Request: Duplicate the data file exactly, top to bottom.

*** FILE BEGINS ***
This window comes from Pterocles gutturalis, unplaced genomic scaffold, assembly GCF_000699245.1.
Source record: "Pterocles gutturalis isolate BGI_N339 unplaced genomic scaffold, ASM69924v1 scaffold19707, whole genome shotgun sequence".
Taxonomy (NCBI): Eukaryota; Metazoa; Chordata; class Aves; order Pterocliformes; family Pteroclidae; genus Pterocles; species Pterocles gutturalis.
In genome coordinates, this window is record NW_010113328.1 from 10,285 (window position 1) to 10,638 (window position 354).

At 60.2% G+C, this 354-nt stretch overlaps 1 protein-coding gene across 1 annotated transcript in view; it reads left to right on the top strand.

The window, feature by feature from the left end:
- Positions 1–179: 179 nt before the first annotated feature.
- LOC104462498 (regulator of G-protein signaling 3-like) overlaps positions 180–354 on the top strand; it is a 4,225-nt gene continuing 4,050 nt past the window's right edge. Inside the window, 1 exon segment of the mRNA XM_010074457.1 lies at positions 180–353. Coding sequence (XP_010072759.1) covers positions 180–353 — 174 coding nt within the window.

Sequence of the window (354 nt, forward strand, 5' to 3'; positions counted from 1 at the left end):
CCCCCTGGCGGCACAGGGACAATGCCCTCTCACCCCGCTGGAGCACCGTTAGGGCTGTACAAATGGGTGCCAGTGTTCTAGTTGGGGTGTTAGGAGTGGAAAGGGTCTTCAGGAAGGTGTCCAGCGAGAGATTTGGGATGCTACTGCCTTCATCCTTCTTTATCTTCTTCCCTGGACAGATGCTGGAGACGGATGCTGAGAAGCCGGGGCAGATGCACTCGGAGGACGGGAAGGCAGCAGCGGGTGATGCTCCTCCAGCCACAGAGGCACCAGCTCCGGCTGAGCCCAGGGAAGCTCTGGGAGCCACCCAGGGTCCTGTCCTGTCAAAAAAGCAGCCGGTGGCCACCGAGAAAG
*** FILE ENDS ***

This window comes from Pterocles gutturalis, unplaced genomic scaffold, assembly GCF_000699245.1.
Source record: "Pterocles gutturalis isolate BGI_N339 unplaced genomic scaffold, ASM69924v1 scaffold19707, whole genome shotgun sequence".
Taxonomy (NCBI): Eukaryota; Metazoa; Chordata; class Aves; order Pterocliformes; family Pteroclidae; genus Pterocles; species Pterocles gutturalis.
In genome coordinates, this window is record NW_010113328.1 from 10,285 (window position 1) to 10,638 (window position 354).

At 60.2% G+C, this 354-nt stretch overlaps 1 protein-coding gene across 1 annotated transcript in view; it reads left to right on the top strand.

The window, feature by feature from the left end:
- Positions 1–179: 179 nt before the first annotated feature.
- LOC104462498 (regulator of G-protein signaling 3-like) overlaps positions 180–354 on the top strand; it is a 4,225-nt gene continuing 4,050 nt past the window's right edge. Inside the window, 1 exon segment of the mRNA XM_010074457.1 lies at positions 180–353. Coding sequence (XP_010072759.1) covers positions 180–353 — 174 coding nt within the window.

Sequence of the window (354 nt, forward strand, 5' to 3'; positions counted from 1 at the left end):
CCCCCTGGCGGCACAGGGACAATGCCCTCTCACCCCGCTGGAGCACCGTTAGGGCTGTACAAATGGGTGCCAGTGTTCTAGTTGGGGTGTTAGGAGTGGAAAGGGTCTTCAGGAAGGTGTCCAGCGAGAGATTTGGGATGCTACTGCCTTCATCCTTCTTTATCTTCTTCCCTGGACAGATGCTGGAGACGGATGCTGAGAAGCCGGGGCAGATGCACTCGGAGGACGGGAAGGCAGCAGCGGGTGATGCTCCTCCAGCCACAGAGGCACCAGCTCCGGCTGAGCCCAGGGAAGCTCTGGGAGCCACCCAGGGTCCTGTCCTGTCAAAAAAGCAGCCGGTGGCCACCGAGAAAG